Time and time again, I read authors posting about how they are frustrated with the amount of rejections they have received. They are writing about topics they know people want. They are doing the things that the editors say they want, and yet, the stories are still getting rejected. What these authors are failing to think about is that maybe, just maybe, the story is not well written.
I was thinking about this recently when I was working with my students in my UCLA Extension. They were all upset about the lack of stories out there written by or about, BIPOC and LGBTQ+. They also were frustrated with the lack of diversity by authors of color or characters that are multicultural. They seemed to believe that this lack of representation was due to publishers ignoring these topics or authors.
But that is not true.
I know I have worked with editors that are actively looking. I know I have put out requests, and received limited submissions. What was worse is that the manuscripts I received were not well written. Instead, the authors spent all of their time hyping up those special attributes of their story, but forgot to think about the writing. Were the characters three-dimensional? Were the plots realistic? Was the conflict worthwhile and believable? And more importantly, is this a topic/theme that is currently something the readers are looking for.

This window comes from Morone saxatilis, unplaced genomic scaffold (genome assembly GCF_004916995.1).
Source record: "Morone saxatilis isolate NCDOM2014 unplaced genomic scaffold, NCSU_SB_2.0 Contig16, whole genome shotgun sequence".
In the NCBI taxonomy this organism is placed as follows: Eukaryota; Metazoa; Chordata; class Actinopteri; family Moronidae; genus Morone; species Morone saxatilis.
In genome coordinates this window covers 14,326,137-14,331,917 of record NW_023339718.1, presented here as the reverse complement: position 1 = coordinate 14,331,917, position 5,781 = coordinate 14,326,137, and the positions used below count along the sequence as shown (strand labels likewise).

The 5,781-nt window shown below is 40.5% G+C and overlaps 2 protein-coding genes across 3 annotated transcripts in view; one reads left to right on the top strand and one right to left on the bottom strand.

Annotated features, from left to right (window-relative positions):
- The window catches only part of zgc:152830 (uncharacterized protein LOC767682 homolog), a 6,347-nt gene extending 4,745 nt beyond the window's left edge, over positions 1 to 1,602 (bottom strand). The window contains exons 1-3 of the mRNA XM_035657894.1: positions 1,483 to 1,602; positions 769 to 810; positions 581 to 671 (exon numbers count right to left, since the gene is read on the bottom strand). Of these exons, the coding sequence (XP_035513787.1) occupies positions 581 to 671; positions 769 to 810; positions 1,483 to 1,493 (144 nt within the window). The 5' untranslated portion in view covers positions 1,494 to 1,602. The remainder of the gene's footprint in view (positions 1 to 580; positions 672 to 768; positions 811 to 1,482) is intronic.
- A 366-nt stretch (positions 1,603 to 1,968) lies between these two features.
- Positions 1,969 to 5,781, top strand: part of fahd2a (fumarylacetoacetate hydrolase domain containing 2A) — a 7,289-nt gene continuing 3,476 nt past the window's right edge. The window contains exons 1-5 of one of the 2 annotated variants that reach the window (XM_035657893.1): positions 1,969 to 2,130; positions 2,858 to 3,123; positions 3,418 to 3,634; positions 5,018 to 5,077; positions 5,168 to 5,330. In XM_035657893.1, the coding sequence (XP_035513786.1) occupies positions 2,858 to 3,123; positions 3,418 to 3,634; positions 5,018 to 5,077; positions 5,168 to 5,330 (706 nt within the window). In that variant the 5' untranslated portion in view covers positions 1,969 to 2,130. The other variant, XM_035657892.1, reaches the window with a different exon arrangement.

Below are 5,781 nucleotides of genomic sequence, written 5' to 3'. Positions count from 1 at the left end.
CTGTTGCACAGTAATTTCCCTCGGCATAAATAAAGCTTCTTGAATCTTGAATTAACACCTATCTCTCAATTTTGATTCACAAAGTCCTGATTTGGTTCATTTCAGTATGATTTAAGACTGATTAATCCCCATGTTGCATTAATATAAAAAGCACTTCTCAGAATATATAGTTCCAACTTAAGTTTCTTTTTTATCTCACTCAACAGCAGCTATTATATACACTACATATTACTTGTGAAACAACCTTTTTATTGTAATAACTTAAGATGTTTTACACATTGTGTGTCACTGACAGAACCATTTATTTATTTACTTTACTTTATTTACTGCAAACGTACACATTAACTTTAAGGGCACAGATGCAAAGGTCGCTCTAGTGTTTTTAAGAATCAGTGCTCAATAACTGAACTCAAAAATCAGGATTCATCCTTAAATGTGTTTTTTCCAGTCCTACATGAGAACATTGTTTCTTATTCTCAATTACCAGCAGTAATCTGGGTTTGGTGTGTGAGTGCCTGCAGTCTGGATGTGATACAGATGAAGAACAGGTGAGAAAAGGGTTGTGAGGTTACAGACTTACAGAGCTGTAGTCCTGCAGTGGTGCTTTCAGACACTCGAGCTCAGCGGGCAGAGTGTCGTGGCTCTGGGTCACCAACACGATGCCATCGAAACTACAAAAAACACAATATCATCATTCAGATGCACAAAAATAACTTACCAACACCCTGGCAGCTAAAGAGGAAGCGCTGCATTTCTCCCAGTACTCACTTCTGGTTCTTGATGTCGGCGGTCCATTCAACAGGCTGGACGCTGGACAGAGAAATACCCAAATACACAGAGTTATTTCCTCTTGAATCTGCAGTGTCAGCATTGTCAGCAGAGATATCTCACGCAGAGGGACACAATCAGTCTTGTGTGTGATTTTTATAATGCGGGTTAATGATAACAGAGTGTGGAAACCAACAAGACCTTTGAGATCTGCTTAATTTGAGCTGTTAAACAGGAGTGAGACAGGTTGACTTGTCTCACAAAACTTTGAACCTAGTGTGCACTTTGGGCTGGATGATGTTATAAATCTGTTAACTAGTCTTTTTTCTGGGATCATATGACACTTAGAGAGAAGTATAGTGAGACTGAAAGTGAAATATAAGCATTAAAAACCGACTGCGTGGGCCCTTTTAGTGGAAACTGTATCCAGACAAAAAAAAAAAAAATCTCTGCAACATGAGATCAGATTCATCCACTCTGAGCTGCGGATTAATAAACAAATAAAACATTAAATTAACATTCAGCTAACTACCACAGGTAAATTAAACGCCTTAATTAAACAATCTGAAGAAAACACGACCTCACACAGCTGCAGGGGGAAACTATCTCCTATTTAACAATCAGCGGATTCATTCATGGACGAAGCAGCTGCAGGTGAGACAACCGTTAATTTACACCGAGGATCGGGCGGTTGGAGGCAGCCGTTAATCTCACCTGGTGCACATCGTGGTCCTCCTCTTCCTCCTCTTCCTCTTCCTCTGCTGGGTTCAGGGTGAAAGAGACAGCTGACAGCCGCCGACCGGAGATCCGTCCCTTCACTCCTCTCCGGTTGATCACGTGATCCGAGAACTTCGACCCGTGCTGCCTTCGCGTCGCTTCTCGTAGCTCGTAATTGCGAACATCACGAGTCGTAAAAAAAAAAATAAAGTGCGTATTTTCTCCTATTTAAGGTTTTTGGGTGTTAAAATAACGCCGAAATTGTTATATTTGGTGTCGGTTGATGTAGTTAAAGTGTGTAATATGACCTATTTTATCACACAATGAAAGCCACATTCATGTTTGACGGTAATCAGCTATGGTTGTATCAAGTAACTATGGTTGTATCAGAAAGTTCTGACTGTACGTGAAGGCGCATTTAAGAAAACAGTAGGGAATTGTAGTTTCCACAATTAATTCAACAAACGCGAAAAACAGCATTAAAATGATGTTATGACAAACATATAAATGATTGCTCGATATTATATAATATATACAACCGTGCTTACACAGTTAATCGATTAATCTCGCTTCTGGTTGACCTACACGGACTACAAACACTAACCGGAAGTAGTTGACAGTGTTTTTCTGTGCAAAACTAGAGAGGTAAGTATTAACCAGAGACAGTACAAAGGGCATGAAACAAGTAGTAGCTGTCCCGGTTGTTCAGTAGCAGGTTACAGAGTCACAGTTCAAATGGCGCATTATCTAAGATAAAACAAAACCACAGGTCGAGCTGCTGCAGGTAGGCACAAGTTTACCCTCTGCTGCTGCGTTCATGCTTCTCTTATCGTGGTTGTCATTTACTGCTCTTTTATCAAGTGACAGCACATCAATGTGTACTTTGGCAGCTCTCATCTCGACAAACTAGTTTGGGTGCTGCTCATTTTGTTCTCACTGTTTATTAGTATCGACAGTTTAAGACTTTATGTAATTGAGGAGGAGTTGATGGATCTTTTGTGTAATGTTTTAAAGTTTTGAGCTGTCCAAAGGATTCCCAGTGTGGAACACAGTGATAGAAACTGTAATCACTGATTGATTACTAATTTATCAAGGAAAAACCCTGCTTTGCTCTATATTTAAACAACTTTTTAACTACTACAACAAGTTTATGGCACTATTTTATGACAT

Think about it this way. When you buy a book, do you say, "I want a story with a black hero and heroine" and that is the only thing you consider. Probably not. The odds are you look for a story that sounds interesting and "IF" the characters happen to be people of color, or they are from the LGBTQ+ community, so be it.
As I read submissions, I read the query and ask myself if this is a story that the market is looking for and is this something I have connections with to sell it. When I read the actual story, I look at the writing. That is the focus!
So, when you hear editors and agents on those panels say they are "looking for a really strong story with great characters and great conflict." That's it. It really is all about the story.